After you have chosen your CPU you can select the motherboard you would like to use. There are a few features to consider when choosing a motherboard like how many drives your planing on having and what size of motherboard you want to use. Motherboards come in many form factors, Standard ATX, Micro ATX, Mini ITX, and Nano ITX. The two most common here are Standard and Micro ATX. Check over the specs on the motherboard and make sure it meets your I/O needs (usb ports, Firewire, optical,bluetooth). Think about how many SATA connectors you will need and what speeds they operate at, typically 3Gb/s and 6Gb/s for SATA.
Factor in how much memory can the motherboard support and how many PCIe slots are available and if it supports multiple GPUs what type of multi-GPU support it has (NVIDIA SLI Technology or AMD CrossFireX Technology).
The big thing to take away from choosing a mobo/cpu combo is making sure things are compatable.
*USB 3.0 is becoming more common and is featured on many new motherboards, however many only come with a few 3.0 ports and the rest 2.0, so take note of how many you need and how many are included.
The wonderful home for all of these components needs to be large enough to support all of the of the hardware you plan to install inside it. This may sound like a no brainer but I know that many people have later on realized that they wanted the latest and greatest graphics card only to find they dont have enough room, and some may have even gone to great lengths to make it fit ie.(dremel tool). So make sure you you give your self enough room to work with for what you need and what you may want in the future.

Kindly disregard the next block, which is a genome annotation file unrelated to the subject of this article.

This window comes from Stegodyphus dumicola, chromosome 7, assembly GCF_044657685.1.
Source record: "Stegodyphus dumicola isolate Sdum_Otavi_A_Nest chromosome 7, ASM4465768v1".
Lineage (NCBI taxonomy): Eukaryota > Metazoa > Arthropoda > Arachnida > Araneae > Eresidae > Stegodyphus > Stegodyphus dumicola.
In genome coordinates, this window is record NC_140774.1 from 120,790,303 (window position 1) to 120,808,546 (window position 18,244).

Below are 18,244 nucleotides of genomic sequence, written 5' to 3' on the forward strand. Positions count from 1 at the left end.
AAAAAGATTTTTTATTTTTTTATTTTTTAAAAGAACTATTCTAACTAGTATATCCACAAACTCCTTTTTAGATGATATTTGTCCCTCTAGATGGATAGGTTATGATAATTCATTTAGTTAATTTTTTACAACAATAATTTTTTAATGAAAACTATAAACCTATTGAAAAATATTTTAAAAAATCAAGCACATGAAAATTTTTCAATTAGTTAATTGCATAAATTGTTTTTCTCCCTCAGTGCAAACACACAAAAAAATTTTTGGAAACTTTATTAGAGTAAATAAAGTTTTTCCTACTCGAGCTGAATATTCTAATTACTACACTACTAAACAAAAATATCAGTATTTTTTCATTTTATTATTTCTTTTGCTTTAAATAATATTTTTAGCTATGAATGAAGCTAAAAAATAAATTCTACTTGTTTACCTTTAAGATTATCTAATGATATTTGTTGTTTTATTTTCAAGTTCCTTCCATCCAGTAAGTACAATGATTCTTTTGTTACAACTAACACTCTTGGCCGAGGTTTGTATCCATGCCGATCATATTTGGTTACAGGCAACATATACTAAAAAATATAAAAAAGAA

Make sure the case you choose has adequate airflow design that makes sense. Believe me, you would think that this would be considered more when manufacturers make these cases, just trust me here when I say not all cases are created with intelligent airflow design.
-Management and other Features-
Most cases will have nice features like drive bays that you can simply slide and lock into place and wire management areas to keep your wires from becoming a rats nest. Check to see where headphone jacks and USB ports are located.